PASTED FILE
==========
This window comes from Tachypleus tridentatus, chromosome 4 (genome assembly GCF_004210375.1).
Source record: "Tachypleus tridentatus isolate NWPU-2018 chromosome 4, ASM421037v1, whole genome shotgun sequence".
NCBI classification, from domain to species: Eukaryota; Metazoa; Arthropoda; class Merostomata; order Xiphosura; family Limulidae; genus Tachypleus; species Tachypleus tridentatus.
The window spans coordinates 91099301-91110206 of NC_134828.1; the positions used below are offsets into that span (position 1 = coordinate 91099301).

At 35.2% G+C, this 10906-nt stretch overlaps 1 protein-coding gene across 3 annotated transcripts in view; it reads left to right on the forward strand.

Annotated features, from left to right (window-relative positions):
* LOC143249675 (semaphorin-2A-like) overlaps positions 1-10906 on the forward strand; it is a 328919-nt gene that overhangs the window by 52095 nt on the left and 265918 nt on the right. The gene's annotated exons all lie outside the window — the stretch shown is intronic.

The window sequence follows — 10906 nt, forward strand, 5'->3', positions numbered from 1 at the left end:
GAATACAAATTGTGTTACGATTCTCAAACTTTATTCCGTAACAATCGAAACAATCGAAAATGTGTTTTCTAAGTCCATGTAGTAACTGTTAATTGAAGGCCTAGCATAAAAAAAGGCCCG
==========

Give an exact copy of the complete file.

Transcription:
This window comes from Tachypleus tridentatus, chromosome 4 (genome assembly GCF_004210375.1).
Source record: "Tachypleus tridentatus isolate NWPU-2018 chromosome 4, ASM421037v1, whole genome shotgun sequence".
NCBI classification, from domain to species: Eukaryota; Metazoa; Arthropoda; class Merostomata; order Xiphosura; family Limulidae; genus Tachypleus; species Tachypleus tridentatus.
The window spans coordinates 91099301-91110206 of NC_134828.1; the positions used below are offsets into that span (position 1 = coordinate 91099301).

At 35.2% G+C, this 10906-nt stretch overlaps 1 protein-coding gene across 3 annotated transcripts in view; it reads left to right on the forward strand.

Annotated features, from left to right (window-relative positions):
* LOC143249675 (semaphorin-2A-like) overlaps positions 1-10906 on the forward strand; it is a 328919-nt gene that overhangs the window by 52095 nt on the left and 265918 nt on the right. The gene's annotated exons all lie outside the window — the stretch shown is intronic.

The window sequence follows — 10906 nt, forward strand, 5'->3', positions numbered from 1 at the left end:
GAATACAAATTGTGTTACGATTCTCAAACTTTATTCCGTAACAATCGAAACAATCGAAAATGTGTTTTCTAAGTCCATGTAGTAACTGTTAATTGAAGGCCTAGCATAAAAAAAGGCCCG